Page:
Got a spare computer on your LAN sitting idle? Do you wish your lighting bakes wouldn’t take so long? Well, Unreal Engine’s Swarm system allows you to bake lightmaps using computers on your network to share the load and speed up your bakes.Read More →
If you find yourself wanting to spawn a Blueprint class within C++, here’s how.Read More →
Let’s say you have an existing UMG UI which you’ve created in C++ already* (derived from UUserWidget), and you want to add child widgets at runtime. Imagine you have an inventory UI with a container of some kind (I’ll use a vertical box in this example) and you want to add an item at which the player is aiming. You could add a method to your UUserWidget-derived class like this (I’ve used a text block for the example but you can use any widget derived from UWidget):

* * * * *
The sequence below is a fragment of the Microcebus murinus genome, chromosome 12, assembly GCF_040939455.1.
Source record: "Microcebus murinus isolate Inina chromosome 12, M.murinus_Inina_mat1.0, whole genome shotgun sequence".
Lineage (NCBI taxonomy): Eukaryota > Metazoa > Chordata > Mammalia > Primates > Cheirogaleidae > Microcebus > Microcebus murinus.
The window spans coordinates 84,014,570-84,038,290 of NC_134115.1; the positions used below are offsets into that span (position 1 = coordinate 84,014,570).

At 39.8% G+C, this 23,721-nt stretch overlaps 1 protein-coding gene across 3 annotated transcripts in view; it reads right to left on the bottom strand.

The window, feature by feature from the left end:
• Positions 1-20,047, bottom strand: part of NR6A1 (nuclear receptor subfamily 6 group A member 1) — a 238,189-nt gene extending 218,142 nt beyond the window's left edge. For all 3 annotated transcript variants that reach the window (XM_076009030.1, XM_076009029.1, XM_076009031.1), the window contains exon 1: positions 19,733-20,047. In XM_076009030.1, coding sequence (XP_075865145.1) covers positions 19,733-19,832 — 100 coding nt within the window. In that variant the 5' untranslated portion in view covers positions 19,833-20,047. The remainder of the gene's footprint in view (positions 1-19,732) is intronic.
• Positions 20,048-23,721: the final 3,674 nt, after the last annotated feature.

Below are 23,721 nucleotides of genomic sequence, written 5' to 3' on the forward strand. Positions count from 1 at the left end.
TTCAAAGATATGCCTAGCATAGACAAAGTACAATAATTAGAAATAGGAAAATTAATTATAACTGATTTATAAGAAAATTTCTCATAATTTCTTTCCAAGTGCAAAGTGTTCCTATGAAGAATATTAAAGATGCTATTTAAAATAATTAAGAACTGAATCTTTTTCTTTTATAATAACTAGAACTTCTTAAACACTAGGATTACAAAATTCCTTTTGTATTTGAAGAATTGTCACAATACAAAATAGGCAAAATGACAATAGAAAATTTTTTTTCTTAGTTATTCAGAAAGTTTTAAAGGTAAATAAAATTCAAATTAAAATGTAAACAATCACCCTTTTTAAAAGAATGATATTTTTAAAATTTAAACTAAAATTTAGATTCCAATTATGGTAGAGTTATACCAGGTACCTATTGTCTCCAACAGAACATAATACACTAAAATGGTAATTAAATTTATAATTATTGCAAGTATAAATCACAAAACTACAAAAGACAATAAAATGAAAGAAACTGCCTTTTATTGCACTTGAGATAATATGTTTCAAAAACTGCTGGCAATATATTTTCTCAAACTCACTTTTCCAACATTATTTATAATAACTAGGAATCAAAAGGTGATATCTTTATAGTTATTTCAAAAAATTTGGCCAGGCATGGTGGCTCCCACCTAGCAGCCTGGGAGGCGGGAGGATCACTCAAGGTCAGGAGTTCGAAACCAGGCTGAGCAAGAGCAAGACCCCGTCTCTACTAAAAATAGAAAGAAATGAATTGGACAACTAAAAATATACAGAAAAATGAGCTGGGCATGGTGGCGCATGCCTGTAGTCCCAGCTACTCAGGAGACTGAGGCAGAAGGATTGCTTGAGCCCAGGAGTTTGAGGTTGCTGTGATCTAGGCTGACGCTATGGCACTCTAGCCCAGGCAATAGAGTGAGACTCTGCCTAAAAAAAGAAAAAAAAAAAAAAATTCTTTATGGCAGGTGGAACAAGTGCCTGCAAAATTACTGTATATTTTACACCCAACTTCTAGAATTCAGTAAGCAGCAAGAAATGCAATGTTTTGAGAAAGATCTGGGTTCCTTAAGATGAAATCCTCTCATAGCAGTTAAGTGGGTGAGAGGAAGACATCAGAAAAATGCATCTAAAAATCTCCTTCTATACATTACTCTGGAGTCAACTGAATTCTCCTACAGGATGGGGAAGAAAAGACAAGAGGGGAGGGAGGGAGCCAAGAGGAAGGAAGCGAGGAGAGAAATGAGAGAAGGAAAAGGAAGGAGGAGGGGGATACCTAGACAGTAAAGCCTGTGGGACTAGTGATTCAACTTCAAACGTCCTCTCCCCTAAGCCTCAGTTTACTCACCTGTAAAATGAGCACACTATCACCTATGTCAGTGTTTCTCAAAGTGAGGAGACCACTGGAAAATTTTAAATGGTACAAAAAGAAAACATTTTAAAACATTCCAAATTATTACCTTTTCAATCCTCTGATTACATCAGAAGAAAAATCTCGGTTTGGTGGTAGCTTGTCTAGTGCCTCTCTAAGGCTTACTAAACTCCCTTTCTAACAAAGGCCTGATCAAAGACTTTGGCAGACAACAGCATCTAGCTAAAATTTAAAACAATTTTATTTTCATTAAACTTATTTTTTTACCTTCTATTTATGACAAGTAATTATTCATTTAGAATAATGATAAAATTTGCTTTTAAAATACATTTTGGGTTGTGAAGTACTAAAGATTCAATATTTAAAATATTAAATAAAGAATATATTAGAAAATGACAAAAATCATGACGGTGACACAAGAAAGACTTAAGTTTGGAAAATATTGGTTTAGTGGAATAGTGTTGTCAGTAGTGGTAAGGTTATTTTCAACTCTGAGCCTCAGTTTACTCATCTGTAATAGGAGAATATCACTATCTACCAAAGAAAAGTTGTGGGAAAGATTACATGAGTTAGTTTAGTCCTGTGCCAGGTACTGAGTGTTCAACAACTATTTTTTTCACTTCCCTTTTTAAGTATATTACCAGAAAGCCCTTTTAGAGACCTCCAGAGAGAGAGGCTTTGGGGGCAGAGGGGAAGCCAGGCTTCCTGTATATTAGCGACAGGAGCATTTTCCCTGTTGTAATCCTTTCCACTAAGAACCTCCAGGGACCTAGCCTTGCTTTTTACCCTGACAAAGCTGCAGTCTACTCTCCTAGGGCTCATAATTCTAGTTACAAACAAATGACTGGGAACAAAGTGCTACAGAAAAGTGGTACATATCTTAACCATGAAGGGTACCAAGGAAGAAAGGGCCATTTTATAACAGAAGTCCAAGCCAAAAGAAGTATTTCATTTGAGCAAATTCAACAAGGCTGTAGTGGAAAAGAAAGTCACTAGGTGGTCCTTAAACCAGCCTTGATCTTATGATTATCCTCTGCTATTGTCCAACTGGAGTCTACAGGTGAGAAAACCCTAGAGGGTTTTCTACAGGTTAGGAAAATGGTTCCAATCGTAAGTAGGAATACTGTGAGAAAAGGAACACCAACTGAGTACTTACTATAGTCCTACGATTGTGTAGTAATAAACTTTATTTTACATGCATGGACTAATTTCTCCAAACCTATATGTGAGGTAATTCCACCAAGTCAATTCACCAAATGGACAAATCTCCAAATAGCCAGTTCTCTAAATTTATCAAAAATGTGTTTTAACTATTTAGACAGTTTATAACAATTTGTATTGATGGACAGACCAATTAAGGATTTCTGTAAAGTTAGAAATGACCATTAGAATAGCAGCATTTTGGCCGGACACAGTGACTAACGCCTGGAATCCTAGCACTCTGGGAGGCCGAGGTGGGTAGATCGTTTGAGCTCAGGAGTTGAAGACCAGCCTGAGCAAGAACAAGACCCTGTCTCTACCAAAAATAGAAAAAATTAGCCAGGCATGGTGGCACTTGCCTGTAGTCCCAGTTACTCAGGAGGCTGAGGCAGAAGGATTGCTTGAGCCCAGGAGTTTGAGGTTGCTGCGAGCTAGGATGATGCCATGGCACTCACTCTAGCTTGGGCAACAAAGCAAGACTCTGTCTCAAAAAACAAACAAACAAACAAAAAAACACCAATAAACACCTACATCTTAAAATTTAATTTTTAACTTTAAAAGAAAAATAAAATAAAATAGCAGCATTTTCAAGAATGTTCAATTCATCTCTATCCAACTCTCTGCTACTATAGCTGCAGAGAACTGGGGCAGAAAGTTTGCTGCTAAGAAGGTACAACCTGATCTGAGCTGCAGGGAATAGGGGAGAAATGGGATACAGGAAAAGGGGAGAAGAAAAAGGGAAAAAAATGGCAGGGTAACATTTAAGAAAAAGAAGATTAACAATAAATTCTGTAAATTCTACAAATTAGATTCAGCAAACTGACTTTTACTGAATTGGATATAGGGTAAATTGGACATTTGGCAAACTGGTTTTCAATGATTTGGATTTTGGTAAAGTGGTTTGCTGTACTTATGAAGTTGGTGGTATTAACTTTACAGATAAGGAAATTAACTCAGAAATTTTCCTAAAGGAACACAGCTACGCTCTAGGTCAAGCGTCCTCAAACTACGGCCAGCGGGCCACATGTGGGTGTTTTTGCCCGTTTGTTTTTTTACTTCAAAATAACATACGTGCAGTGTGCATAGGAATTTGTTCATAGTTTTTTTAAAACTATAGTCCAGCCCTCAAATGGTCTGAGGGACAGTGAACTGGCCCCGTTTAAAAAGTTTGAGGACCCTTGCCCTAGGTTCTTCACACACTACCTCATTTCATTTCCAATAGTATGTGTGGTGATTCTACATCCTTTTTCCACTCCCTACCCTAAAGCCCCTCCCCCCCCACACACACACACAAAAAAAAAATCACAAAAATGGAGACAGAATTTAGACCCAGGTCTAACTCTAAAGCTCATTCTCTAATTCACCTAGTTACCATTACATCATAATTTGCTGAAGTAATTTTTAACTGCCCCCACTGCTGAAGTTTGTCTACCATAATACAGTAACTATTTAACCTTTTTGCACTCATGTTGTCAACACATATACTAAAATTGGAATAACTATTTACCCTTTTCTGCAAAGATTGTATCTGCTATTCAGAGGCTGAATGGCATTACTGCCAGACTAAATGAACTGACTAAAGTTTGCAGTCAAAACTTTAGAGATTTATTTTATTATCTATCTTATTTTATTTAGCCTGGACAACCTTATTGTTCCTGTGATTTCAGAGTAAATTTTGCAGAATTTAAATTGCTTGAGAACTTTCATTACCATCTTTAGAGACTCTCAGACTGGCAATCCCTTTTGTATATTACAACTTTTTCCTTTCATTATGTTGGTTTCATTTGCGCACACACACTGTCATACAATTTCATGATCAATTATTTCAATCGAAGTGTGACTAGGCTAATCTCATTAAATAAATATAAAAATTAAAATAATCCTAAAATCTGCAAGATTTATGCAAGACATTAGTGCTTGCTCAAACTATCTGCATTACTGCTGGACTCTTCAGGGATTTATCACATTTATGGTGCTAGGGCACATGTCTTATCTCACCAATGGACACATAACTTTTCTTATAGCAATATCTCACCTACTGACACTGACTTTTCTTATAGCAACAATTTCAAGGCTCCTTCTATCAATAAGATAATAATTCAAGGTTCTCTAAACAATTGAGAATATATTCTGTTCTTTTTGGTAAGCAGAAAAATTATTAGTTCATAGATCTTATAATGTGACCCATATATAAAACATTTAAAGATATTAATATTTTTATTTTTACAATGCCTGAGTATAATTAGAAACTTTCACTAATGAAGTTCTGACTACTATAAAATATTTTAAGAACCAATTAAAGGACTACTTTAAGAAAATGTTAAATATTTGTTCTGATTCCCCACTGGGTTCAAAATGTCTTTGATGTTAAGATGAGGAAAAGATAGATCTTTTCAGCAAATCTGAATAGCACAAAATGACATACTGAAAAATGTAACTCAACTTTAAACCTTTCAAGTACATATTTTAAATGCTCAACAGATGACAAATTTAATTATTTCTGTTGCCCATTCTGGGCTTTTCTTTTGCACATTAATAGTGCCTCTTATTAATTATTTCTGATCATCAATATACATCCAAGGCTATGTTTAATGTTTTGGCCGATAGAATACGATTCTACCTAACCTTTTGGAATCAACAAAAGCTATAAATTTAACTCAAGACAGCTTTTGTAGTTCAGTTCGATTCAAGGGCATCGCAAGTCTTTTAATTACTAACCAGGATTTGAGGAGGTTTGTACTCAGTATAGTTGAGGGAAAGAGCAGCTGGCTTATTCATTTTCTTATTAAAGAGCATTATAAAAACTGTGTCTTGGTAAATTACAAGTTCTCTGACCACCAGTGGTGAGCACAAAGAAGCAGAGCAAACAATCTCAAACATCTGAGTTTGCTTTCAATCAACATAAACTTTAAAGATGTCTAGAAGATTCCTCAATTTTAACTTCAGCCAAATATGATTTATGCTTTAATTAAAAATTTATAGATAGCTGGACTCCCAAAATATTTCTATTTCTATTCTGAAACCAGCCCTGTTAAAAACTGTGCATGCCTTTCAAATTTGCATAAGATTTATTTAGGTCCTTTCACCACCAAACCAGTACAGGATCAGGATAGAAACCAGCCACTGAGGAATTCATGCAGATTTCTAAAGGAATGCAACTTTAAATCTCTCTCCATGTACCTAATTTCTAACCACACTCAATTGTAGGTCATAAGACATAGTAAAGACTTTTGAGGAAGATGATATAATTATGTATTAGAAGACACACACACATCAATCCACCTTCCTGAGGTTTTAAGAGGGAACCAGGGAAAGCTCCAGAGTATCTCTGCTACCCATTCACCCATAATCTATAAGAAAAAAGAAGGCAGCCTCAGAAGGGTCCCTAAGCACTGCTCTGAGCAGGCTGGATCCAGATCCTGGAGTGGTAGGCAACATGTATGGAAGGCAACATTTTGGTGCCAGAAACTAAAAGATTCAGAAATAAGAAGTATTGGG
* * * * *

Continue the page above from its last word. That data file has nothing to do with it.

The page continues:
void UMyUserWidget::AddInventoryItem(FText ItemName)
auto NewInventoryItemWidget = WidgetTree->ConstructWidget<UImage>();
* Mike Stevanovic has a great tutorial for creating UUserWidgets and adding them to the viewport using C++.
This tutorial shows you how to create a circular crosshair using a widget blueprint with a material. As always, there are many methods available but this one has some key advantages:
- Material parameters let you modify the crosshair in realtime. In this tutorial we will use a material parameter to optionally fill the circle.
- No texture manipulation needed with external software.
- The colour of the crosshair can be easily changed, both in the editor and during runtime.
This is what the final crosshair will look like. I’ve wired up the “F” key to fill the crosshair for demonstration purposes, but my game will ultimately fill the inside when the player is aiming at an interactable object.Read More →